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May 2014 VA Hep C Treatment Guidelines
UPDATE: Feb 26, 2016-
Funding and Prioritization Status Update

UPDATE: March 2016
VA Hep C Treatment Guidelines
VA to treat all vets in system

By Judith Graham
VA Extends New Hepatitis C Drugs to All Veterans in Its Health System

Orange Count Registry
Vietnam vets blame 'jet guns' for their hepatitis C
By Lily Leung Feb. 14, 2016 
CBS News Investigates
Congress outraged over hepatitis C treatment VA can't afford
Dr. Raymond Schinazi played a leading role developing a drug that cures hepatitis C while working seven-eighths of his time for the VA| By amynordrum

Hepatitis C drug costing VA, DoD millions
By Patricia Kime, Staff writer
We're looking at a company who is milking a cash cow for everything it's worth," Sanders said. 

VA to outsource care for 180,000 vets with hepatitis C
Dennis Wagner, The Arizona Republic 12:27 a.m. EDT June 21, 2015

VA to outsource care for 180,000 vets with hepatitis C
, The Republic | 11:51 a.m. MST June 19, 2015
Dr. David Ross, the VA's director public-health pathogens programs, resigned from the working group. "I cannot in good conscience continue to work on a plan for rationing care to veterans," he wrote.

VA Region Stops Referring Patients To Outside Hospitals Thanks To Budget Shortfall
Michael Volpe Contributor ...According to a memo — the entire region has been forced to stop all “non-VA care” referrals due to a budget shortfall.
Sen. Mark Kirk admitted the VA Choice Program is a failed joke in a letter to Secretary Bob McDonald despite attempts to fix it.

Denied Hep C VA dental care?
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Dried Hepatitis C Blood Exposure 11/23/2013 Weeks later inconspicuous blood transmits virus and more likely to cause accidental exposures to Hep C

Lack of Standards for
Mass Vaccinations
1970 Jetgun Nursing Instructions

2014 AASLD Study Hepatitis C not an STD

Test the Rest Campaign
Documentation & Surveillance Alerts
Military Hepatitis History  
Understanding The Liver 
VA Flow Sheet for Cirrhosis
VA Defines Risk Factors
Hep C & Pro-Prebiotic
Need to know-Grassroots Research
Blog Another12Weeks
One Vets' Journey Though Treatment

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Blog for VA Claims

Help with VA Claims

Info: Plan Backfires-
VBA Fast Letter Boost Claims
Legal- Fed Regs state:
Judge decision may be relied upon
Cotant v. Principi, 17 Vet.App. 116, 134 (2003),
Service Connected Claims
# 1 Conclusion of Law 
# 2 Conclusion of Law 
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Jetgun Decisions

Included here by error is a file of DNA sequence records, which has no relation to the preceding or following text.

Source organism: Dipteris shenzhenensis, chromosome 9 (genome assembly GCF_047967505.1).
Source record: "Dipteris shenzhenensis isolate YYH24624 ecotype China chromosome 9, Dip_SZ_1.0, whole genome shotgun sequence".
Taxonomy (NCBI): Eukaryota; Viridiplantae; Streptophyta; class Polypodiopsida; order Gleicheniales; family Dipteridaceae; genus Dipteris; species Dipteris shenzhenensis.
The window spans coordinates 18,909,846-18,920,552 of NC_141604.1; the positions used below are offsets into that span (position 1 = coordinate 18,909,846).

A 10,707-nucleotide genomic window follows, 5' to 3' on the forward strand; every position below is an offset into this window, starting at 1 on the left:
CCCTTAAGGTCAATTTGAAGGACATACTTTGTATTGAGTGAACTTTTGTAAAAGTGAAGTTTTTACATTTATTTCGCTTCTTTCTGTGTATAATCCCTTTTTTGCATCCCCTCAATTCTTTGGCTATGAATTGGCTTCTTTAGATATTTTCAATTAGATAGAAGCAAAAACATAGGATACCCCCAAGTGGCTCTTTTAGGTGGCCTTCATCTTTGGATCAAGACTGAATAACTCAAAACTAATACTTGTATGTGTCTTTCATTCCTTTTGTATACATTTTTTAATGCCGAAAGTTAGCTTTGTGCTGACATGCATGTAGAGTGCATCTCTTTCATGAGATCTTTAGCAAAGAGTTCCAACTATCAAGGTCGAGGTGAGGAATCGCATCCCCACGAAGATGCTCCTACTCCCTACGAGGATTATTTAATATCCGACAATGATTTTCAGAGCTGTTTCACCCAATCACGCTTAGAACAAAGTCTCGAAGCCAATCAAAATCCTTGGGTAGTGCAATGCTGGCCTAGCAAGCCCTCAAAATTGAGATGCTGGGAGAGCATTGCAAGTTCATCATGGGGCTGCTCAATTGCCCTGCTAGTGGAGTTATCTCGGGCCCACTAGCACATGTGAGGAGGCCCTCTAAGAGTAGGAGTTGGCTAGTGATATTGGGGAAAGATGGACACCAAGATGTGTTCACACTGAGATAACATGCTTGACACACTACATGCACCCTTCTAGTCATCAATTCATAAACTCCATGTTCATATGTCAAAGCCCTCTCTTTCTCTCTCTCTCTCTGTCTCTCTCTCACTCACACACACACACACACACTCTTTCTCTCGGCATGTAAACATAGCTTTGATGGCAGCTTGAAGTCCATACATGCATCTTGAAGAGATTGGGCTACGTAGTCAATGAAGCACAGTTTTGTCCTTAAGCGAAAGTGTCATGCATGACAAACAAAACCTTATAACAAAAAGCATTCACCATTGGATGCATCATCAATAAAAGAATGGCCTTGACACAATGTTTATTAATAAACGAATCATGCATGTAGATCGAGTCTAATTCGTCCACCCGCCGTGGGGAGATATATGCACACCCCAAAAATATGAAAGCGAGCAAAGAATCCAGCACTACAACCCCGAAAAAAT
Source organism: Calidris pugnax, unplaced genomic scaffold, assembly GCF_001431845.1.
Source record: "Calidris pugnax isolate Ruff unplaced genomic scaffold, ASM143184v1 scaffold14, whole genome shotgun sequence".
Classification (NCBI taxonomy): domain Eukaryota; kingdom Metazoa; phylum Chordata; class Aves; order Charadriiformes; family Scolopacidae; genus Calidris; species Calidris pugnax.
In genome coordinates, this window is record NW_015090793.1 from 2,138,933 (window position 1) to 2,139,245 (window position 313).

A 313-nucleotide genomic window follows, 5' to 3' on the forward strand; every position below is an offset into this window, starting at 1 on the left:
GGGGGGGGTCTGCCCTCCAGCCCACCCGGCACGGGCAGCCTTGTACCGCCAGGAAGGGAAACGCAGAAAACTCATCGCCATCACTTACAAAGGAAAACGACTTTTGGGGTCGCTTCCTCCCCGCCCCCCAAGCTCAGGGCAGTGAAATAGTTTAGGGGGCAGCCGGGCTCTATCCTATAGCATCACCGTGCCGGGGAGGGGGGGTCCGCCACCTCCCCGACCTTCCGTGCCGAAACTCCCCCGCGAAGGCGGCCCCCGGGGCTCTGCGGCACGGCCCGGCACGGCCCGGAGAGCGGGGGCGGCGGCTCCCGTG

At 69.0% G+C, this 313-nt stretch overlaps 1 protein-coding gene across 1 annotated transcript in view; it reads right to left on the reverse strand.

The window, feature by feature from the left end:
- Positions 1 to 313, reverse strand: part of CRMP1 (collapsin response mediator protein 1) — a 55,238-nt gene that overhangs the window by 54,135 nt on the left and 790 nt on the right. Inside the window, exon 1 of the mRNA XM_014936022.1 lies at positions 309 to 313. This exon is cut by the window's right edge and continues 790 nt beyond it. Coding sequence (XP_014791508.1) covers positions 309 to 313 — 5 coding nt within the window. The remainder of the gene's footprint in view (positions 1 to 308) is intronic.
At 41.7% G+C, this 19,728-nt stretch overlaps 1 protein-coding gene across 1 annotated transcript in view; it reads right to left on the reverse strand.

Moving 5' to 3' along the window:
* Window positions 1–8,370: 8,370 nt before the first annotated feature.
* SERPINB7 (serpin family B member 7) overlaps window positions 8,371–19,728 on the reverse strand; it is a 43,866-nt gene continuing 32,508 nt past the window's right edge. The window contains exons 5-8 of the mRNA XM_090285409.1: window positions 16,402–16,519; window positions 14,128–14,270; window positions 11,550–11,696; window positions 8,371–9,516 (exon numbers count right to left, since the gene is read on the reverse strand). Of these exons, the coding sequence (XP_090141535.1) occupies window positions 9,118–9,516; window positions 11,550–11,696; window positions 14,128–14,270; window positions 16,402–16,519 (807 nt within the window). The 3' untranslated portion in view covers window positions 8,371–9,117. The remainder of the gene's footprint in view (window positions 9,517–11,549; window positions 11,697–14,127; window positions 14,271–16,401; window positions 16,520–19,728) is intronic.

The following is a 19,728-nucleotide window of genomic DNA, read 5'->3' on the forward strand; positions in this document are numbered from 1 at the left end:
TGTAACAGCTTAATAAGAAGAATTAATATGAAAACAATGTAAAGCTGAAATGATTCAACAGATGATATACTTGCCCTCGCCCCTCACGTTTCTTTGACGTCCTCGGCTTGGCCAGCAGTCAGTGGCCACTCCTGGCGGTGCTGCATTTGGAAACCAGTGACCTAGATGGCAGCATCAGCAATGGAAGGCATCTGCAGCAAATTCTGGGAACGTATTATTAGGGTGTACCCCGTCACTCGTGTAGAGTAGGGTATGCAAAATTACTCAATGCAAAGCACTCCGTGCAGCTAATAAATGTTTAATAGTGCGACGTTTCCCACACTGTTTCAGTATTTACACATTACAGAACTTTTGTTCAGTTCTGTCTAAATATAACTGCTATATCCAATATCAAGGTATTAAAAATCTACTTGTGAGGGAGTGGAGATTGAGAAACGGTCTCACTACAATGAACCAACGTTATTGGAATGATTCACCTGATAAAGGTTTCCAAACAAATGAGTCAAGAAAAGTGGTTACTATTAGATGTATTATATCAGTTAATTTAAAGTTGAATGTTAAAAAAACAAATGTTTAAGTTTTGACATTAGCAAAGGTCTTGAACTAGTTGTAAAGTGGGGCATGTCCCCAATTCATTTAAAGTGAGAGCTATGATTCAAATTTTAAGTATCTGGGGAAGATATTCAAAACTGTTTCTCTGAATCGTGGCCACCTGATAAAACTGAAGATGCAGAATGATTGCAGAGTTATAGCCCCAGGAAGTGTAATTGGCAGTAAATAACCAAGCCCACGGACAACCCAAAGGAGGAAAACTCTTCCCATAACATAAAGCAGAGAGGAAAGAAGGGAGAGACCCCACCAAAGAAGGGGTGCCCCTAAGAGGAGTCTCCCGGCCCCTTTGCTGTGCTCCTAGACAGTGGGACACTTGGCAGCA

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Search Board of Appeals Website
BVA Jetgun Decisions
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After the jetgun win
What to do next



Victoria, BC 
Daily Colonist
Friday June 25,1971 

All blood distributed by the Red Cross transfusion service in BC is being tested for an elusive form of hepatitis, the origins of which have been discovered only during the past two years.

A spokesman for the Red Cross blood service said Thursday from Vancouver that blood collected in the province now is screened for a biochemical particle called the Australia antigen which induces serum hepatitis. Serum hepatitis, long linked with contaminated blood transfusions and inadequately sterilized needles and syringes is as damaging as infective hepatitis, which has been connected with impure water.

 Health authorities in Greater Victoria, for example, over the years have stated that the infectious hepatitis rate here is high because of the great number of septic tanks that drain into ditches and the untreated sewage that is washed or piped into the sea.

There were 56 cases of infectious hepatitis reported here during the first 5 1/2 months of this year.
However, studies have indicated that not everyone who consumes contaminated water comes down with infectious hepatitis. Such was the outbreak that befell the Holy Cross football team from Worcester, Mass., last year in which 97 players and camp followers were exposes to contaminated drinking water but only 32 developed hepatitis.
However none of those players nor companions carried the Australia antigen — so named because it was first found in the blood of an Australian aborigine — in their bloodstreams.

This was one of the first indications, since confirmed in other studies, that the antigen could clearly be associated with serum hepatitis, similar to infectious hepatitis in symptoms. 

Nevertheless, the factor that gravely worried blood transfusion services, and resulted in screening such as that used in BC, was that only about half of the serum hepatitis patients show symptoms of this serious disease.
The inference to blood transfusions was alarming — people who appear as healthy donors might be spreading this serious disease.In addition to curbing the spread of serum hepatitis, the Red Cross tests may be identifying persons with early liver cancer and cirrhosis of the liver.

In one study, a 20-per-cent incidence of the antigen has been found in cases of liver cirrhosis and a 14-per-cent incidence in cancer cases.